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The genetic landscapes of autism spectrum disorders.

Annual review of genomics and human genetics

Polymorphism, Single Nucleotide, Mutation, Humans, Genetic Predisposition to Disease, DNA Copy Number Variations, genetics, Child Development Disorders, Pervasive, physiology, Brain, Animals

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      Abstract

      The autism spectrum disorders (ASD) are characterized by impairments in social interaction and stereotyped behaviors. For the majority of individuals with ASD, the causes of the disorder remain unknown; however, in up to 25% of cases, a genetic cause can be identified. Chromosomal rearrangements as well as rare and de novo copy-number variants are present in ∼10-20% of individuals with ASD, compared with 1-2% in the general population and/or unaffected siblings. Rare and de novo coding-sequence mutations affecting neuronal genes have also been identified in ∼5-10% of individuals with ASD. Common variants such as single-nucleotide polymorphisms seem to contribute to ASD susceptibility, but, taken individually, their effects appear to be small. Despite a heterogeneous genetic landscape, the genes implicated thus far-which are involved in chromatin remodeling, metabolism, mRNA translation, and synaptic function-seem to converge in common pathways affecting neuronal and synaptic homeostasis. Animal models developed to study these genes should lead to a better understanding of the diversity of the genetic landscapes of ASD.

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      Most cited references 126

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      Finding the missing heritability of complex diseases.

      Genome-wide association studies have identified hundreds of genetic variants associated with complex human diseases and traits, and have provided valuable insights into their genetic architecture. Most variants identified so far confer relatively small increments in risk, and explain only a small proportion of familial clustering, leading many to question how the remaining, 'missing' heritability can be explained. Here we examine potential sources of missing heritability and propose research strategies, including and extending beyond current genome-wide association approaches, to illuminate the genetics of complex diseases and enhance its potential to enable effective disease prevention or treatment.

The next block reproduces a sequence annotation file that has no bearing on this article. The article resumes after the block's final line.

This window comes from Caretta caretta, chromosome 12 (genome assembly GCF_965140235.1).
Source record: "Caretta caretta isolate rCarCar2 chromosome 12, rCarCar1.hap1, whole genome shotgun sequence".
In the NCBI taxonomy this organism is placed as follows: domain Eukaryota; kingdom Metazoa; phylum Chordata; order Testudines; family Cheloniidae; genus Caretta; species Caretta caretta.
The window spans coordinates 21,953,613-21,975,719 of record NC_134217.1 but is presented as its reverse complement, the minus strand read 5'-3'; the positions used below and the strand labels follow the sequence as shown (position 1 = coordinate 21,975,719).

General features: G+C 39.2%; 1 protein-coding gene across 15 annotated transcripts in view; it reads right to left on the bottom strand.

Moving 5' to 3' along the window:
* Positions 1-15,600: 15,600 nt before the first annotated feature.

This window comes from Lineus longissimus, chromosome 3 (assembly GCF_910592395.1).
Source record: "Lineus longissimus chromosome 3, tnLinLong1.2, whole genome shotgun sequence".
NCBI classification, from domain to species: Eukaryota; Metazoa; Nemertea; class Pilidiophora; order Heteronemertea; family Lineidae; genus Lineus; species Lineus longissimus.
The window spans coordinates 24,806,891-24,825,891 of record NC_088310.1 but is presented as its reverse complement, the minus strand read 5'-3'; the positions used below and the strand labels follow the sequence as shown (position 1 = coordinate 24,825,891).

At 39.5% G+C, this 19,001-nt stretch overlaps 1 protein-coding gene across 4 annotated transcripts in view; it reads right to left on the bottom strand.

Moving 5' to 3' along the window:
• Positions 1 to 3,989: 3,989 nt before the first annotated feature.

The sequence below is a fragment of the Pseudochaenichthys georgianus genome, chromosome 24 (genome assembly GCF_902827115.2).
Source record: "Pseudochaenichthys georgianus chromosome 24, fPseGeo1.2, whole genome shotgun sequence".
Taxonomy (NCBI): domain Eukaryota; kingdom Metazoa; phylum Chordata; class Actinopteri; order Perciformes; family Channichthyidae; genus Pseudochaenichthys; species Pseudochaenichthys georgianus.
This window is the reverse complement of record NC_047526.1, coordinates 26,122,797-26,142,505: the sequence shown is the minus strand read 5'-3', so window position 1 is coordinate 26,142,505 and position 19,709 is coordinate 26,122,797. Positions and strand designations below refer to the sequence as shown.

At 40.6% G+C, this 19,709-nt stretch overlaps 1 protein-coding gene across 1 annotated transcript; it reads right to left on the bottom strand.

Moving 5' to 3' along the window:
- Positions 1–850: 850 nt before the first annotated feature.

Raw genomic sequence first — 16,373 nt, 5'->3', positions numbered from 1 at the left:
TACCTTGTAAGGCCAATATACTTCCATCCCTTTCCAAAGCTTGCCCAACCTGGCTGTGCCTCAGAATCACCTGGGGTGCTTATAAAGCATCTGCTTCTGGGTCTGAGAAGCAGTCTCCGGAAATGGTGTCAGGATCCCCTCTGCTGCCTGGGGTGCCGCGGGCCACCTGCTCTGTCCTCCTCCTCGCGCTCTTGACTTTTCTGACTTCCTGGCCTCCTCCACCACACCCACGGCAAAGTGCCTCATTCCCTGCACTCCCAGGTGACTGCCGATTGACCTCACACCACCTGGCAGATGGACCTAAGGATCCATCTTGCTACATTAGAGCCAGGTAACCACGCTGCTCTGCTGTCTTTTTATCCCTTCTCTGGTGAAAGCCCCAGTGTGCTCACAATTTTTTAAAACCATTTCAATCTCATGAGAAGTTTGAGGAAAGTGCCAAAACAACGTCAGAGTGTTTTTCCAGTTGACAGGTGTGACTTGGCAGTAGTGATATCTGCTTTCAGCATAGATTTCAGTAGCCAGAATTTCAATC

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        Common SNPs explain a large proportion of the heritability for human height.

        SNPs discovered by genome-wide association studies (GWASs) account for only a small fraction of the genetic variation of complex traits in human populations. Where is the remaining heritability? We estimated the proportion of variance for human height explained by 294,831 SNPs genotyped on 3,925 unrelated individuals using a linear model analysis, and validated the estimation method with simulations based on the observed genotype data. We show that 45% of variance can be explained by considering all SNPs simultaneously. Thus, most of the heritability is not missing but has not previously been detected because the individual effects are too small to pass stringent significance tests. We provide evidence that the remaining heritability is due to incomplete linkage disequilibrium between causal variants and genotyped SNPs, exacerbated by causal variants having lower minor allele frequency than the SNPs explored to date.
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          Strong association of de novo copy number mutations with autism.

          We tested the hypothesis that de novo copy number variation (CNV) is associated with autism spectrum disorders (ASDs). We performed comparative genomic hybridization (CGH) on the genomic DNA of patients and unaffected subjects to detect copy number variants not present in their respective parents. Candidate genomic regions were validated by higher-resolution CGH, paternity testing, cytogenetics, fluorescence in situ hybridization, and microsatellite genotyping. Confirmed de novo CNVs were significantly associated with autism (P = 0.0005). Such CNVs were identified in 12 out of 118 (10%) of patients with sporadic autism, in 2 out of 77 (3%) of patients with an affected first-degree relative, and in 2 out of 196 (1%) of controls. Most de novo CNVs were smaller than microscopic resolution. Affected genomic regions were highly heterogeneous and included mutations of single genes. These findings establish de novo germline mutation as a more significant risk factor for ASD than previously recognized.
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            Author and article information

            Journal
            10.1146/annurev-genom-091212-153431
            23875794

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